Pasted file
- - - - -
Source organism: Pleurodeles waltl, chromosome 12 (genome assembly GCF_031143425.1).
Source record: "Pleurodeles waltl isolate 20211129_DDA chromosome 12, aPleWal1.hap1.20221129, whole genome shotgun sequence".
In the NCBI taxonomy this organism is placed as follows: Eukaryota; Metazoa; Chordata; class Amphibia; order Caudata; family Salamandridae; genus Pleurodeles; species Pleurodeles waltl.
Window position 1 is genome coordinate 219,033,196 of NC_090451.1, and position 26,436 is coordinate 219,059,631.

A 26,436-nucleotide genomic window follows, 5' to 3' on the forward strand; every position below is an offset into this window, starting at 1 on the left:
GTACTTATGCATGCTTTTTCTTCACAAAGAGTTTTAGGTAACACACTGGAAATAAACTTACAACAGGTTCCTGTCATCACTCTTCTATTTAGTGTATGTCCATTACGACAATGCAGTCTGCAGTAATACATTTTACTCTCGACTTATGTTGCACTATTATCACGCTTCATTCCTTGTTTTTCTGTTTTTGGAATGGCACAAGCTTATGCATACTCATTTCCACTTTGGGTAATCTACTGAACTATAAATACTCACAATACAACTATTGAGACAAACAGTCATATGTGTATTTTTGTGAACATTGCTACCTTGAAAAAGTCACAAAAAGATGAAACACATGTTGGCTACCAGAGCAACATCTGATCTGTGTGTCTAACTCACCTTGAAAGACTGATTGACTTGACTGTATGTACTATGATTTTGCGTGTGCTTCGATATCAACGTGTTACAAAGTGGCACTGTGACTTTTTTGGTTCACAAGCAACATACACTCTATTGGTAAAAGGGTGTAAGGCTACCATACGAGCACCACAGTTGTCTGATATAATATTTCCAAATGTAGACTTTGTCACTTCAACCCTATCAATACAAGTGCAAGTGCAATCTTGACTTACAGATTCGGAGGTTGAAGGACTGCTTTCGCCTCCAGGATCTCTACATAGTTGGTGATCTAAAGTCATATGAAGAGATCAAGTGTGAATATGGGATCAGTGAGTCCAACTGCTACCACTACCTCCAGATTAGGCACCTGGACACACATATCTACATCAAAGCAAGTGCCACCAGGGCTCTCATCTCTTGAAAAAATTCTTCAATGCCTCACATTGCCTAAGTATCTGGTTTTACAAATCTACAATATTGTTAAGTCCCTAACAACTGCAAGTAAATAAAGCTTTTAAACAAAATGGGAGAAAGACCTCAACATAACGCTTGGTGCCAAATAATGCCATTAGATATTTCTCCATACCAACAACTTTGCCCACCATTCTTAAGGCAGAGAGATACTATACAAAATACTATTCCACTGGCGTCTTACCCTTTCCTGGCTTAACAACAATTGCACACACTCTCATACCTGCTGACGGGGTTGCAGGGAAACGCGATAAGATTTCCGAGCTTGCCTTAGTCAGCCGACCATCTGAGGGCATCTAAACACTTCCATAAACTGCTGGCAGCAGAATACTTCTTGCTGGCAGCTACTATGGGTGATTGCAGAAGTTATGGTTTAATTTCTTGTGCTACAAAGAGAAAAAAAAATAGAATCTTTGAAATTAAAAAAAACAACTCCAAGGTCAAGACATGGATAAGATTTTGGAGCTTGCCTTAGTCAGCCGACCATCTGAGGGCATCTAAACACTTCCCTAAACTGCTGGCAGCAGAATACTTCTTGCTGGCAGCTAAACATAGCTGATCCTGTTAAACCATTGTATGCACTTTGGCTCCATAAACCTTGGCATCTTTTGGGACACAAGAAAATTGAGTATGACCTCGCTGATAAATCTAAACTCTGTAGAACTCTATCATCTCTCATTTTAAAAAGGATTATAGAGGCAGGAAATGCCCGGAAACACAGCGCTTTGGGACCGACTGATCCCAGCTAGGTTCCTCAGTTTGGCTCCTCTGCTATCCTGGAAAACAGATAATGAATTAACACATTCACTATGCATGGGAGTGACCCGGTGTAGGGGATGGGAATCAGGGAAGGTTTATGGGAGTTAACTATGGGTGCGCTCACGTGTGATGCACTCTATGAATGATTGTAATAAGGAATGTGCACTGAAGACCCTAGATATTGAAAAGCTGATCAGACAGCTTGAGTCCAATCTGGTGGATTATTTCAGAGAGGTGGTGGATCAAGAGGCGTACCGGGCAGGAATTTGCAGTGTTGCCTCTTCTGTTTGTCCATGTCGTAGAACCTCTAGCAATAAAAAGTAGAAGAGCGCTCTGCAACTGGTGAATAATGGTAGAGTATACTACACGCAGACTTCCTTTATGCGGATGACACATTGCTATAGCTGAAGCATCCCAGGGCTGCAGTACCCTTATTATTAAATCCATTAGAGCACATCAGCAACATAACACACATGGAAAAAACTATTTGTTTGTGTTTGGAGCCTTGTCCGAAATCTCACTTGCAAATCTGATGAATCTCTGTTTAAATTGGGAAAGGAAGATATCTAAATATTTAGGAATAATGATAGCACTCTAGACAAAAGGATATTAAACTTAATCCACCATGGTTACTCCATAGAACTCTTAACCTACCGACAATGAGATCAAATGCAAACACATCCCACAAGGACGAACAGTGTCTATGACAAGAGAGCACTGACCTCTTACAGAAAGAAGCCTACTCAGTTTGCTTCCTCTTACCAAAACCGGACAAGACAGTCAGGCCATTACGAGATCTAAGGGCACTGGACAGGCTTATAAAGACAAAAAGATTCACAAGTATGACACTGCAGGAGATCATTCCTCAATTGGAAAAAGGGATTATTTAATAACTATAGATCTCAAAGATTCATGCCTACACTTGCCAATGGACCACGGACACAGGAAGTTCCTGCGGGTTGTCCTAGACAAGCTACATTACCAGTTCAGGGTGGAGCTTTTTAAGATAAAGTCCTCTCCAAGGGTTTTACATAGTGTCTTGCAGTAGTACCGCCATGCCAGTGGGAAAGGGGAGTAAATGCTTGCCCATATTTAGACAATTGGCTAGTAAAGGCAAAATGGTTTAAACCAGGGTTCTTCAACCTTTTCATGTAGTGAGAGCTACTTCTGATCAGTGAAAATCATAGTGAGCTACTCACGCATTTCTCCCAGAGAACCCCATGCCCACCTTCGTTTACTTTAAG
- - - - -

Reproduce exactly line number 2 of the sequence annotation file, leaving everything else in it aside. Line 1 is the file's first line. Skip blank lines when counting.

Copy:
Source record: "Pleurodeles waltl isolate 20211129_DDA chromosome 12, aPleWal1.hap1.20221129, whole genome shotgun sequence".